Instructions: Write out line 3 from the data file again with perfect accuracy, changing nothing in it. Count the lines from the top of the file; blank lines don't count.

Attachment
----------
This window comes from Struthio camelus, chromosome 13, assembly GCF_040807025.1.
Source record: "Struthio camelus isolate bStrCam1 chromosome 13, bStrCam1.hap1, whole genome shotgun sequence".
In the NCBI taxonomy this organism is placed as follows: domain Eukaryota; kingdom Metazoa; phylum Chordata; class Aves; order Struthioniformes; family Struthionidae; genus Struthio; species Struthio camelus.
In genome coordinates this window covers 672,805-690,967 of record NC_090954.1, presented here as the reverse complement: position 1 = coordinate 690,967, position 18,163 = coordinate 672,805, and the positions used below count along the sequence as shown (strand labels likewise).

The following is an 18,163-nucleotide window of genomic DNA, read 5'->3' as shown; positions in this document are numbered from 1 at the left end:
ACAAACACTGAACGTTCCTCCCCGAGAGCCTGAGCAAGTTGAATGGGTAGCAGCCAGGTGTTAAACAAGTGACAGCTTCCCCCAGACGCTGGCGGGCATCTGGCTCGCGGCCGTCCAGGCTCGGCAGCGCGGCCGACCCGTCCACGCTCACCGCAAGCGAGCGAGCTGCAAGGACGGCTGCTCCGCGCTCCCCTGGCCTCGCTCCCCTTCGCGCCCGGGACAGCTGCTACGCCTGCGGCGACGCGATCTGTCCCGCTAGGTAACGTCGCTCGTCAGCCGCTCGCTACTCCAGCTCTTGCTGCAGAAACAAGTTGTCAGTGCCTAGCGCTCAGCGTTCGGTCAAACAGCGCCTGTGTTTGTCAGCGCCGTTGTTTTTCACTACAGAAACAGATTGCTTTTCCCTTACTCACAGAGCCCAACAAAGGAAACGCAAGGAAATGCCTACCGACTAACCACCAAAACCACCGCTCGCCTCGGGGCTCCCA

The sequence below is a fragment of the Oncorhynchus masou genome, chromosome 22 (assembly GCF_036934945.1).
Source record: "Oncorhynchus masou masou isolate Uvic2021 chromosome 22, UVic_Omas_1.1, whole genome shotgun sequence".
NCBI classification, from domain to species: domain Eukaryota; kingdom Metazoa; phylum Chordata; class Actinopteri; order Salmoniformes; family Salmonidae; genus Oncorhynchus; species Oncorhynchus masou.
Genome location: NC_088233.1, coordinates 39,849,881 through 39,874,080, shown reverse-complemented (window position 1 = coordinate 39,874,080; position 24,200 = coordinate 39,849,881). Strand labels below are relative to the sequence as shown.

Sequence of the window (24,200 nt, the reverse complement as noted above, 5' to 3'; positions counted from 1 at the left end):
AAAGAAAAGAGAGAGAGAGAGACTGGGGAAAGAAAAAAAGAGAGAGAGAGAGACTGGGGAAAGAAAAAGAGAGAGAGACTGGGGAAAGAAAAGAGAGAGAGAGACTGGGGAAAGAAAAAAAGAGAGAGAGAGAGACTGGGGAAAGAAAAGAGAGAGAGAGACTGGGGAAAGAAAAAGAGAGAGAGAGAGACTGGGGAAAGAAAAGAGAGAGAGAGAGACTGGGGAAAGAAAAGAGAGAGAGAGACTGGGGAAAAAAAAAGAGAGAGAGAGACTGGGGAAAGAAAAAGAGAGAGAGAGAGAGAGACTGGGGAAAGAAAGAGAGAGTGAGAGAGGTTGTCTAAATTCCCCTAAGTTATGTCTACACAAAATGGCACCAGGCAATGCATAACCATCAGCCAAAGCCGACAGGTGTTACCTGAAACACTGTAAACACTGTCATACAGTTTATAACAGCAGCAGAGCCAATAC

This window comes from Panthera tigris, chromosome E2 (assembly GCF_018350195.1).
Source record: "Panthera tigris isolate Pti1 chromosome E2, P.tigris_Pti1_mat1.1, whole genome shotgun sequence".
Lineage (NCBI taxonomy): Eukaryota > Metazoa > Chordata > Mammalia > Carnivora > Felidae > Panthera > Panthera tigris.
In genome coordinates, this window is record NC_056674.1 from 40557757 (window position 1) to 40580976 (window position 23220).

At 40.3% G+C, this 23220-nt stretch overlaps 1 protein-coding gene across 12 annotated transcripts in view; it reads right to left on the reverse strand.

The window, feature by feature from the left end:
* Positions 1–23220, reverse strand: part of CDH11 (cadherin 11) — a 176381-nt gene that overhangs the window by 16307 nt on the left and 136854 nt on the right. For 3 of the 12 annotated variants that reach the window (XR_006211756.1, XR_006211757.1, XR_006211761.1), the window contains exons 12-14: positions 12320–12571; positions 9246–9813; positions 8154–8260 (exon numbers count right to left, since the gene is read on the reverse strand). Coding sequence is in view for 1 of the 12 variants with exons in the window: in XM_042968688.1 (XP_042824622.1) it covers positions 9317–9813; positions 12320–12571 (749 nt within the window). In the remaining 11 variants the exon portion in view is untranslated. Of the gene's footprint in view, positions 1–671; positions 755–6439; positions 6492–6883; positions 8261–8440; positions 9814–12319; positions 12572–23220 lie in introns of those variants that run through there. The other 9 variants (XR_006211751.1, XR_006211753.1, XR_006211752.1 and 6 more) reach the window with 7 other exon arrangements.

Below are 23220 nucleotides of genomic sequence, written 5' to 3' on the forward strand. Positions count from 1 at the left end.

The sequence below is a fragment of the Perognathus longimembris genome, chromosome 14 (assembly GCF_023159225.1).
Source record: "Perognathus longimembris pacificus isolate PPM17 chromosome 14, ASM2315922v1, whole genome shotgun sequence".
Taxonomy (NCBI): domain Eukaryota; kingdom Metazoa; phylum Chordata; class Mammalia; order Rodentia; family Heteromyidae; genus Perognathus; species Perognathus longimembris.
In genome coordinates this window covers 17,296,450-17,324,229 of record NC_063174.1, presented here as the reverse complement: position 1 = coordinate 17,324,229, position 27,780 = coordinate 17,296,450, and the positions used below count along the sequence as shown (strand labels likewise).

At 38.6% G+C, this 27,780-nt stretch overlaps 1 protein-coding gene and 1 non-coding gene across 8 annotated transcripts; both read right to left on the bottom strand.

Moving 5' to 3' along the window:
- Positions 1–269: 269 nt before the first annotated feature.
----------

In the NCBI taxonomy this organism is placed as follows: domain Eukaryota; kingdom Metazoa; phylum Chordata; class Aves; order Struthioniformes; family Struthionidae; genus Struthio; species Struthio camelus.